Harriet Dahan-Bouchard

About Harriet Dahan-Bouchard, Portrait Painter

Born in North London in 1988, Harriet moved to Somerset when she was seven and was educated at St Gregory’s School, Bath and Downside School. After working in Bath for a couple of years, she managed to put together the funds to study at the Charles H. Cecil Studios, Florence, Italy, where she completed three years training in portrait painting.

Harriet has had a thorough training in the naturalistic tradition of drawing and painting from life using sight-size, a technique that stems directly from the leading ateliers of nineteenth-century Paris. This portrait practise has been used by masters since the seventeenth century, including Reynolds, Lawrence and Sargent. Harriet tries to work exclusively from life (circumstances permitting) not only from a visual aspect but also in order to get to know and understand the person she is painting through the process.

Born into a family of artists, Harriet made an early decision that she wanted to become a portrait painter and when her father bought her a book on the painter Ingres when she was eight, this only went on to confirm her decision. Having finished her training at the end of June 2012, Harriet is now based in Bath.

Now named Aspire Magazine’s Portrait Painter of the Year, Harriet has held various exhibitions throughout the UK. In addition, Harriet has collaborated with International clothing outlet Urban Outfitters to display 15 portraits as part of the visual merchandising concept for the Autumn/Winter season 2012. The in store installation captured the imagination and praise of the company’s CEO who stated that the artworks captured the innovative company’s renowned vision.

Her shows alongside her father Phillip Bouchard entitled ‘Meet the Bouchards’ and later ‘Encore Bouchard’ on the King's road in London, courted rave reviews and secured articles in some of the countries glossy magazines. Her impressive resume continues to expand. Harriet’s portfolio now features members of high society, local celebrities and dignitaries. Her talent was recognised by The National Portrait Gallery of Malta in 2015 when her works were published in their book.

After 10 years of research, this new publication features influential people by International artists from the past few hundred years. The book includes photographs, paintings and drawings, sculptures and even caricatures. Alongside some of the world’s most renowned artists, this book offers a first time visual narrative of Malta’s past and present. Three portraits from Harriet entered into the publication include: Ian Peter (Conductor) and The Rt Hon. Lord Igor Judge, Lord Chief Justice of England and Wales.

In 2017, Harriet was invited to an artist in residency at the Victoria Art Gallery, Bath.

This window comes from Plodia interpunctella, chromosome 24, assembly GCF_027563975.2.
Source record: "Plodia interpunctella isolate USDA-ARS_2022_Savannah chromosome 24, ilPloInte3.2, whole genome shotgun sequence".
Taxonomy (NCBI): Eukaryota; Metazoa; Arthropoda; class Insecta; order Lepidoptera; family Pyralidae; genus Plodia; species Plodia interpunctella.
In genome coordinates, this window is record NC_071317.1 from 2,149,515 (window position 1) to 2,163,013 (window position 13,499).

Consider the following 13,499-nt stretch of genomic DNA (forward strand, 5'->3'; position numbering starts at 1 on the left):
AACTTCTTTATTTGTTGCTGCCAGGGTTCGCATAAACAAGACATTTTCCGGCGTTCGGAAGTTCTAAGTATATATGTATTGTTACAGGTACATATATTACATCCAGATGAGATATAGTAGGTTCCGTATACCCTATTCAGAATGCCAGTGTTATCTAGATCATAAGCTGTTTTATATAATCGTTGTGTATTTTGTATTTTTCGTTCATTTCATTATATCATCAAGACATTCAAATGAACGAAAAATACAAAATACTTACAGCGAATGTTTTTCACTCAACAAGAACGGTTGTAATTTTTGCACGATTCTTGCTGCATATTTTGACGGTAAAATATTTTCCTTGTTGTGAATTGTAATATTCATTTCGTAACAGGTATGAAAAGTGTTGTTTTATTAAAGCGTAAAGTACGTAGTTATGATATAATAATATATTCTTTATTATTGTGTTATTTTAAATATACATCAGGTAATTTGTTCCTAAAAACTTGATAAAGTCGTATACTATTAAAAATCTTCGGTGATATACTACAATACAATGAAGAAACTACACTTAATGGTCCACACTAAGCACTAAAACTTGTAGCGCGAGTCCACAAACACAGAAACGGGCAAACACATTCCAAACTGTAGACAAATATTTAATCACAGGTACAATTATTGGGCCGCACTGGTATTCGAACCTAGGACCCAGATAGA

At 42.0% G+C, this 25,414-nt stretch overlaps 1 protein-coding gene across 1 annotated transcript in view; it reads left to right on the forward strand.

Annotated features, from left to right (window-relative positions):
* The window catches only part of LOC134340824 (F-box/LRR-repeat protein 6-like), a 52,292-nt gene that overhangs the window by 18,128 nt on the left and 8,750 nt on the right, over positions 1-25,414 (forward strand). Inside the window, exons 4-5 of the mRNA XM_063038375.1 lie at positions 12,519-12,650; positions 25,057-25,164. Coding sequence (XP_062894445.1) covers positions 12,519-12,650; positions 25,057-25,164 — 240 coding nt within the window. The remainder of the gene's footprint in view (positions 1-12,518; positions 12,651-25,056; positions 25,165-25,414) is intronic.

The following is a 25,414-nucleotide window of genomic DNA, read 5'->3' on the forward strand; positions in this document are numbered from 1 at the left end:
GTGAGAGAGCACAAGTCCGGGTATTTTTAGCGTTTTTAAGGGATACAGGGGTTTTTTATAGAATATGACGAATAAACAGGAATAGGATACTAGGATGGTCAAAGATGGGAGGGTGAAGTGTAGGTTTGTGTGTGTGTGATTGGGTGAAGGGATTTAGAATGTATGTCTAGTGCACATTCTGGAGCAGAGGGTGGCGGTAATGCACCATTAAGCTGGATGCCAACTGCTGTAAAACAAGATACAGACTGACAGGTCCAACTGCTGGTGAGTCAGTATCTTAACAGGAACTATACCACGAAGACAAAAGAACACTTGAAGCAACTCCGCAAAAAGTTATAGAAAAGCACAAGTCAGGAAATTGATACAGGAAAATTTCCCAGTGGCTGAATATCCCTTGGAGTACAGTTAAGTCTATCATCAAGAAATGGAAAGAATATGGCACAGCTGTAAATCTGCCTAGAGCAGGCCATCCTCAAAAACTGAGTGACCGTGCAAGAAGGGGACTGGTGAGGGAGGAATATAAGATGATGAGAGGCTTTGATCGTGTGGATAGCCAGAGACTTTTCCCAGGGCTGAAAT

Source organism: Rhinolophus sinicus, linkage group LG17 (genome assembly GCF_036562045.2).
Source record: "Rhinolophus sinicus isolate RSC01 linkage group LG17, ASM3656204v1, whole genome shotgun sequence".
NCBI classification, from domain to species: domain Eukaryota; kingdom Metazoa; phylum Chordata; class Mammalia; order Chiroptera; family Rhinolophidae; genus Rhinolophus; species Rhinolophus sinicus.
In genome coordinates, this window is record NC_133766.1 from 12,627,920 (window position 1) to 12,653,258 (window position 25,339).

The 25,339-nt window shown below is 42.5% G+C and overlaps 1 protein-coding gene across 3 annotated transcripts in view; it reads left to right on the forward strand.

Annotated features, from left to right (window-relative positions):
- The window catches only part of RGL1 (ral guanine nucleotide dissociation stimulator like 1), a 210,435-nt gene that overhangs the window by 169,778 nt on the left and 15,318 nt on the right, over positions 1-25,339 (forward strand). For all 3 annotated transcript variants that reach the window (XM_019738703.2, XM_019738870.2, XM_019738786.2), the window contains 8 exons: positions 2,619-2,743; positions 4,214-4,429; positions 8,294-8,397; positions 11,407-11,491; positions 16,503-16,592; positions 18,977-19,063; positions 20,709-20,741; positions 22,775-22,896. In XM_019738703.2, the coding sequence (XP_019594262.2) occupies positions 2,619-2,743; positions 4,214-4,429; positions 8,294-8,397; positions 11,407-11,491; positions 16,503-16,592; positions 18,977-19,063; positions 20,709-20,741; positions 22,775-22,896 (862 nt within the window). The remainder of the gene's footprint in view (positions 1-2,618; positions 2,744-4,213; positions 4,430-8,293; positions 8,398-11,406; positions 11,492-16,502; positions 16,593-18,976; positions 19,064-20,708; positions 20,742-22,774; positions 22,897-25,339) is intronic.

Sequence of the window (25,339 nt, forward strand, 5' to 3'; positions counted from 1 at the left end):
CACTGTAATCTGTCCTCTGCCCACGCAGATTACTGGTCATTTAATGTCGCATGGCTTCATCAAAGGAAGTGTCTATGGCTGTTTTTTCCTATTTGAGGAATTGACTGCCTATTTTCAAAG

Harriet Dahan-Bouchard Portrait Painter Harriet Dahan-Bouchard Portrait Painter

Starting out early: Harriet helping her father with one of his paintings


Prices for drawings range from £250- £450 depending on whether the drawing is 'under life size' or 'life size'.

Oil paintings start at £1,600 for a life size 70x50cm 'head and shoulders' and go up to around £8,000 for a 'full length' portrait. Prices depend on what is required and will be agreed with the client before starting the project. Please feel free to get in touch with Harriet if you have any queries.


'After seeing some of her work, I commissioned a family portrait from Harriet Dahan-Bouchard. It was a tough brief. The portrait would feature my wife and me, my two sons (aged 28 and 26) and, most importantly, our new dog - a Labrador/Staffie cross called Boss. We wanted something modern and arresting, not too conventional. The canvas was going to be huge. Above all, it had to be fun!

Harriet came round and took a series of photographs in my office. We're all insanely busy so she had very little time. She photographed us separately and together, taking advantage of the deep perspective and the spectacular views of London.

Cut forward six months and the result delighted us all. We got exactly what we wanted. Harriet had captured our likeness, obviously, but the way she had arranged us on the canvas did something more. One of my sons is coming in from the terrace. My other son is his cool and nonchalant self. I loved some of the little touches she had added - the Spitfire out of the window referencing Foyle's War, the Tintin rocket, the box of Maltesers from one of my early books. Boss steals the scene.

The entire process was enjoyable and, dare I say it, good value. We now have a painted snapshot of the family at a certain moment in our lives and it makes me happy to think that we will together forever.'

Anthony Horowitz